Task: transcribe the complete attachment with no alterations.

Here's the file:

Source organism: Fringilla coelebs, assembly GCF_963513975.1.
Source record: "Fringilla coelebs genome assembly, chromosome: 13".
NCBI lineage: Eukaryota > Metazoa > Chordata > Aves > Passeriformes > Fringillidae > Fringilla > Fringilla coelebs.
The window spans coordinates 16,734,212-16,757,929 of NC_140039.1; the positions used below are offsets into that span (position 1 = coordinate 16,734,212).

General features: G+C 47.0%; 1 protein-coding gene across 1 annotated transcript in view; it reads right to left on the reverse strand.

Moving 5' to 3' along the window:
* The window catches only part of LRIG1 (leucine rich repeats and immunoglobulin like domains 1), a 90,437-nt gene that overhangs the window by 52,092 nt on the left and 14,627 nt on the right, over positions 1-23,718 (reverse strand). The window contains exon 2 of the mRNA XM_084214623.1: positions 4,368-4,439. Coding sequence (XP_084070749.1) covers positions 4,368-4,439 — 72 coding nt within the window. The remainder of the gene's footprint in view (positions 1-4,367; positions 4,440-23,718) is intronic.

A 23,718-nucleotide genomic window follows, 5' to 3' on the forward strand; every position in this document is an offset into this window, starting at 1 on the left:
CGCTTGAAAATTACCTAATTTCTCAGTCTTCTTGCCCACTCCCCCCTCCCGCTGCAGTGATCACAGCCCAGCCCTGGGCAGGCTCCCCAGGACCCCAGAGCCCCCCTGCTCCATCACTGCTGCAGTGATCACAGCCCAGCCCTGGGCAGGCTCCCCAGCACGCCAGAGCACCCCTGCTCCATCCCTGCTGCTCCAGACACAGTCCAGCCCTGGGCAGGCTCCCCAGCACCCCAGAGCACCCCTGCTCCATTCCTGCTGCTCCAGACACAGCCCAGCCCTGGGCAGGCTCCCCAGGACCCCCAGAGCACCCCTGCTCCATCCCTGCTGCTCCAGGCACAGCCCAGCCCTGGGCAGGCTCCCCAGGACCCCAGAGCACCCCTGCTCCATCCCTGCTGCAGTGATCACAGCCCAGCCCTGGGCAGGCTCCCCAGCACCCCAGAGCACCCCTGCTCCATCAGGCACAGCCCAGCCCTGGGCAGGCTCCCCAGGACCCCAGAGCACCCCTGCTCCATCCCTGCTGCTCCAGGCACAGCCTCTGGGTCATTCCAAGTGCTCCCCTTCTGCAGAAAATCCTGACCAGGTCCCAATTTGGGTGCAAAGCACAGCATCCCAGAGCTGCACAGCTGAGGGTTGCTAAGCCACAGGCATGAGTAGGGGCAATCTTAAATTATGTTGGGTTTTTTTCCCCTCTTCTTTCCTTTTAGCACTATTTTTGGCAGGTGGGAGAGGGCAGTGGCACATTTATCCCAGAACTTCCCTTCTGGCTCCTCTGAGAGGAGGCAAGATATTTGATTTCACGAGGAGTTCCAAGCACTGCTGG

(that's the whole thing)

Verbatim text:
Source organism: Fringilla coelebs, assembly GCF_963513975.1.
Source record: "Fringilla coelebs genome assembly, chromosome: 13".
NCBI lineage: Eukaryota > Metazoa > Chordata > Aves > Passeriformes > Fringillidae > Fringilla > Fringilla coelebs.
The window spans coordinates 16,734,212-16,757,929 of NC_140039.1; the positions used below are offsets into that span (position 1 = coordinate 16,734,212).

General features: G+C 47.0%; 1 protein-coding gene across 1 annotated transcript in view; it reads right to left on the reverse strand.

Moving 5' to 3' along the window:
* The window catches only part of LRIG1 (leucine rich repeats and immunoglobulin like domains 1), a 90,437-nt gene that overhangs the window by 52,092 nt on the left and 14,627 nt on the right, over positions 1-23,718 (reverse strand). The window contains exon 2 of the mRNA XM_084214623.1: positions 4,368-4,439. Coding sequence (XP_084070749.1) covers positions 4,368-4,439 — 72 coding nt within the window. The remainder of the gene's footprint in view (positions 1-4,367; positions 4,440-23,718) is intronic.

A 23,718-nucleotide genomic window follows, 5' to 3' on the forward strand; every position in this document is an offset into this window, starting at 1 on the left:
CGCTTGAAAATTACCTAATTTCTCAGTCTTCTTGCCCACTCCCCCCTCCCGCTGCAGTGATCACAGCCCAGCCCTGGGCAGGCTCCCCAGGACCCCAGAGCCCCCCTGCTCCATCACTGCTGCAGTGATCACAGCCCAGCCCTGGGCAGGCTCCCCAGCACGCCAGAGCACCCCTGCTCCATCCCTGCTGCTCCAGACACAGTCCAGCCCTGGGCAGGCTCCCCAGCACCCCAGAGCACCCCTGCTCCATTCCTGCTGCTCCAGACACAGCCCAGCCCTGGGCAGGCTCCCCAGGACCCCCAGAGCACCCCTGCTCCATCCCTGCTGCTCCAGGCACAGCCCAGCCCTGGGCAGGCTCCCCAGGACCCCAGAGCACCCCTGCTCCATCCCTGCTGCAGTGATCACAGCCCAGCCCTGGGCAGGCTCCCCAGCACCCCAGAGCACCCCTGCTCCATCAGGCACAGCCCAGCCCTGGGCAGGCTCCCCAGGACCCCAGAGCACCCCTGCTCCATCCCTGCTGCTCCAGGCACAGCCTCTGGGTCATTCCAAGTGCTCCCCTTCTGCAGAAAATCCTGACCAGGTCCCAATTTGGGTGCAAAGCACAGCATCCCAGAGCTGCACAGCTGAGGGTTGCTAAGCCACAGGCATGAGTAGGGGCAATCTTAAATTATGTTGGGTTTTTTTCCCCTCTTCTTTCCTTTTAGCACTATTTTTGGCAGGTGGGAGAGGGCAGTGGCACATTTATCCCAGAACTTCCCTTCTGGCTCCTCTGAGAGGAGGCAAGATATTTGATTTCACGAGGAGTTCCAAGCACTGCTGG